Archive for the ‘Students’ Category

Clayton County school board chair: Today marks culmination of long road to making schools better

Dr. Pam Adamson, chair of the Clayton County Board of Education, expects SACS to deliver a key report to the district this afternoon. (Jason Getz jgetz@ajc.com)

Dr. Pam Adamson, chair of the Clayton County Board of Education, expects SACS to deliver a key report to the district this afternoon. (Jason Getz jgetz@ajc.com)

Dr. Pam Adamson, chair of the Clayton County Board of Education, wrote this piece in anticipation of this week’s visit by the Southern Association of Colleges and Schools. The SACS accreditation team has been in Clayton since Monday.

By Pam Adamson

Clayton County Schools has had a tumultuous history with the Southern Association of Colleges and Schools and its parent organization, AdvancED, for many years starting in the early 2000s. After years of warnings and failed opportunities to comply with its standards, SACS withdrew accreditation from Clayton County schools in August of 2008.

The district had become a swinging door of instability with regular staff turnover, including leadership at the highest levels. The Board of Education was in a state of turmoil at that time, with some board members having resigned, some …

Continue reading Clayton County school board chair: Today marks culmination of long road to making schools better »

Florida teachers file lawsuit today to stop evaluations that rely on test scores

charterartThe controversy over basing teacher evaluations on student performance now moves to a courtroom in Florida after teachers there filed suit today contending the review process violates their rights.

Filed in the District Court of the United States for the Northern District, the lawsuit targets a new evaluation system that tries to measure how much value a teacher has added to a student’s learning — even when there are no direct test scores to weigh.

(Seventy percent of teachers in Georgia teach in non-tested areas; the state intends to use a portfolio model, which will look at student demonstrated proficiency in such areas as music, foreign languages and art.)

The lawsuit maintains that evaluating teachers on the test scores of students they don’t teach or from subjects they don’t teach violates the Equal Protection and Due Process Clauses of the Fourteenth Amendment.

The lawsuit summary states:

The majority of teachers in Florida are being evaluated in the same arbitrary …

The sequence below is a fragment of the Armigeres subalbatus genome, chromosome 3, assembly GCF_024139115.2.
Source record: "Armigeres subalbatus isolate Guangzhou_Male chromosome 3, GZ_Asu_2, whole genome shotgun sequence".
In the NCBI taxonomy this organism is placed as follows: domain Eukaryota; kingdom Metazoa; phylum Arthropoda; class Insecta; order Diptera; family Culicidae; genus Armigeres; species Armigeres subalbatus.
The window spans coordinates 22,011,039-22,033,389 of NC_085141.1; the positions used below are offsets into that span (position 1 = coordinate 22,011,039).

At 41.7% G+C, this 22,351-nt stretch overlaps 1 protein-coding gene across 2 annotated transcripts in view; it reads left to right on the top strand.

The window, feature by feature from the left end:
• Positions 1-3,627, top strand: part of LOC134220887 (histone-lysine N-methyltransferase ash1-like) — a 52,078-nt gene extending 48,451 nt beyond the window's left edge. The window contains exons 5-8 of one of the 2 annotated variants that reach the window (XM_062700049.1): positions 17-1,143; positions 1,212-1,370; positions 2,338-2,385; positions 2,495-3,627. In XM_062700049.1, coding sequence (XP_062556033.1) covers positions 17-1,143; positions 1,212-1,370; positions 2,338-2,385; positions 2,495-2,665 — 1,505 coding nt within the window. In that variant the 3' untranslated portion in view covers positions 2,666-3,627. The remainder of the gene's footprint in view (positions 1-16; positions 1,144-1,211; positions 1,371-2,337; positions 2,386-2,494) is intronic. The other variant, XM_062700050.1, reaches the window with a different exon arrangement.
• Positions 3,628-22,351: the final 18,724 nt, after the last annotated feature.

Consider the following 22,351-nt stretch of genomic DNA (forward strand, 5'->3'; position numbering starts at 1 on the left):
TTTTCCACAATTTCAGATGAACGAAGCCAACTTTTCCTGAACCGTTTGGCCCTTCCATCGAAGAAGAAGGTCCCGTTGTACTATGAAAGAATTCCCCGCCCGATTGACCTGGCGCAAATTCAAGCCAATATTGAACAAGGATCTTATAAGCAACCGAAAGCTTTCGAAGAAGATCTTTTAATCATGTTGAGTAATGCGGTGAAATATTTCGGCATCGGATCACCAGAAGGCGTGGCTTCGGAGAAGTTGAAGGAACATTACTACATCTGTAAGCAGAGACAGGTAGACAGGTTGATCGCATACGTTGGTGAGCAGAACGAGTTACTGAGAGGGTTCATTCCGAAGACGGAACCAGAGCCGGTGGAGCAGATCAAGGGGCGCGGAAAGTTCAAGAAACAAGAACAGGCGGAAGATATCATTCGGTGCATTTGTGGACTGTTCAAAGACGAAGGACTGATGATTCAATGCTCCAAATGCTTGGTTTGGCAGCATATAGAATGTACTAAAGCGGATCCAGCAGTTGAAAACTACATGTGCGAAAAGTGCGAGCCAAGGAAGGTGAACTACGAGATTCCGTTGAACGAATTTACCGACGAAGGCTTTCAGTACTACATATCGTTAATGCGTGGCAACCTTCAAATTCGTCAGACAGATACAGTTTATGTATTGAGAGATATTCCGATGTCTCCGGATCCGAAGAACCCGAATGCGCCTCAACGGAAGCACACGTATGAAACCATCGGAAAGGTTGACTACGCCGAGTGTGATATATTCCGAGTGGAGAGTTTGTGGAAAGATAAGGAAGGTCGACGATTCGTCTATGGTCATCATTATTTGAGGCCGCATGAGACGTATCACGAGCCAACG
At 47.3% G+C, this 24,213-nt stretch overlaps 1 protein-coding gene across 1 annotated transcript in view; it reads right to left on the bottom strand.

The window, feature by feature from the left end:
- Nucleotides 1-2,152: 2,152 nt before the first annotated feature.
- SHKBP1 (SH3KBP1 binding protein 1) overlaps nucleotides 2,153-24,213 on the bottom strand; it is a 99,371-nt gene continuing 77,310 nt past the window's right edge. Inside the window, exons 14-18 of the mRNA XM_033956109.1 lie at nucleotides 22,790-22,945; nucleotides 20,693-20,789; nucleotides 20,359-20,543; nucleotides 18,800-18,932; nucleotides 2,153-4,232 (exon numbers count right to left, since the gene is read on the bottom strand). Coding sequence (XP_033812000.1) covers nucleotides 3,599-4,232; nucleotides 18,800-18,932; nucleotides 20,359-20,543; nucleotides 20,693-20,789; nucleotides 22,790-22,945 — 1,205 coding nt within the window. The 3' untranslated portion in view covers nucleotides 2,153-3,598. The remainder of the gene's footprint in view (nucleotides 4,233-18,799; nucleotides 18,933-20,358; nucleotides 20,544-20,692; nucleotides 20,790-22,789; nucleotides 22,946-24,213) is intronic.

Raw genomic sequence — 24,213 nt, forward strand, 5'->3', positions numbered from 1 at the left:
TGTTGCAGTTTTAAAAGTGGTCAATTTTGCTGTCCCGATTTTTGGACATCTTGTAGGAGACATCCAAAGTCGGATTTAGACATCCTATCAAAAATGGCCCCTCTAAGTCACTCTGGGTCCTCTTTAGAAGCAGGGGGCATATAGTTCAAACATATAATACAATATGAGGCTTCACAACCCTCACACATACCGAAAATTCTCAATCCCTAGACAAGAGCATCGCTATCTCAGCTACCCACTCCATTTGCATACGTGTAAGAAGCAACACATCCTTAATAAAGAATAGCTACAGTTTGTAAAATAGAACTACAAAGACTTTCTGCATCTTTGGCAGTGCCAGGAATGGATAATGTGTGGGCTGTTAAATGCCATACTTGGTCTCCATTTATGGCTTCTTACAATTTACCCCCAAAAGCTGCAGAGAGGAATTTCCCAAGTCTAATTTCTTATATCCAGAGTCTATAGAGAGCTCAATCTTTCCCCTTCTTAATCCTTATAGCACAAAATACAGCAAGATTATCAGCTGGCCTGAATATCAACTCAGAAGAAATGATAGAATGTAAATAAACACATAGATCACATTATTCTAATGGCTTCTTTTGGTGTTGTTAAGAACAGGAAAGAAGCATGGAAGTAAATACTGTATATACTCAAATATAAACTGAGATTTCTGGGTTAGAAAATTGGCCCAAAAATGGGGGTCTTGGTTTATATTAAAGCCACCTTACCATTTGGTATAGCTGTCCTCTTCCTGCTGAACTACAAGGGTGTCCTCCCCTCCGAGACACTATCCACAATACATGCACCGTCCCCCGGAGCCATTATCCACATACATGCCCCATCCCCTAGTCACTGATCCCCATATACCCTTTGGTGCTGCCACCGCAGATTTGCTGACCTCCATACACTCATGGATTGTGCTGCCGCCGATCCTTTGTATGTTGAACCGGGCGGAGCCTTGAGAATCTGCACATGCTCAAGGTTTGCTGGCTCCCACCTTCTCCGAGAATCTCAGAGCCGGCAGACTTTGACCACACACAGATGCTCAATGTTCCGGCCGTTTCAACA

Continue reading Florida teachers file lawsuit today to stop evaluations that rely on test scores »

A teacher explains: Why I won’t resign. A letter of resolution.

downeyart0401I have shared some very passionate teacher resignation letters on the blog, including an incredible one from former local teacher Jordan Kohanim. (If you missed her piece, read it here.)

But here is a letter from a teacher explaining why she is not resigning. New York teacher Christine McCartney published this letter on her  “An Educator’s Re-education” blog.

McCartney has been at the University of Tampere in Finland through a Distinguished Fulbright Award in Teaching.  She writes that she is “studying how Finnish teachers utilize ongoing, formative assessments to inform their practice.”

In her intro to her letter, McCartney explains, “After having spent the past month in Finland, however, gaining new insights from the Finnish education system and having the freedom of time to reflect on my own experiences as a teacher in New York, I have a different kind of letter. Call it my Letter of Resolution. I wrote it because I have had enough. I can’t handle any more …

Continue reading A teacher explains: Why I won’t resign. A letter of resolution. »

New calls to probe cheating allegations in Washington under Rhee

PBS’s John Merrow recently revealed a 2009 confidential memo pointing out troubling test answer erasures in Washington, D.C., schools, which were led at the time by Michelle Rhee, now the head of  the national advocacy group StudentsFirst.

Merrow reported that the erasure concerns raised in the memo by an outside data consultant failed to prompt any investigation by top officials in the district.

The Washington Post is reporting that a probe is unlikely at this point, either. (A 2007 law placed Washington’s public schools under mayoral control. Under the D.C. model, the city council appoints some of the school board members.)

The Post reports:

The chairman of the D.C. Council’s education committee said Sunday that he has no plans to launch a full-scale investigation into allegations of widespread cheating on standardized tests in 2008, during the tenure of former Chancellor Michelle Rhee.

Council member David Catania (I-At Large) said that he intends to find out why …

Continue reading New calls to probe cheating allegations in Washington under Rhee »

Atlanta’s grades on ‘Nation’s Report Card’ at odds with CRCT cheating scandal

Marshall S. Smith is a former under-secretary in the U. S. Department of Education. Nominated by President Bill Clinton, he served from 1993 to 2000.

Prior to his appointment as Under Secretary, Smith was a professor of education and Dean of the Graduate School of Education at Stanford University. Previously, he was an associate professor at Harvard Graduate School of Education and a professor at the University of Wisconsin at Madison, where he also served as the Director of the Wisconsin Center for Education Research. Smith earned both a master’s (1963) and a doctoral (1970) degree in measurement and statistics from the Harvard Graduate School of Education

In this guest column, he discusses an oddity of the APS cheating scandal: The system was showing notable progress on the National Assessment of Educational Progress, which is known as the Nation’s Report Card. It wasn’t that Atlanta was leading the nation, but its progress was significant.

When we have discussed this in the …

Continue reading Atlanta’s grades on ‘Nation’s Report Card’ at odds with CRCT cheating scandal »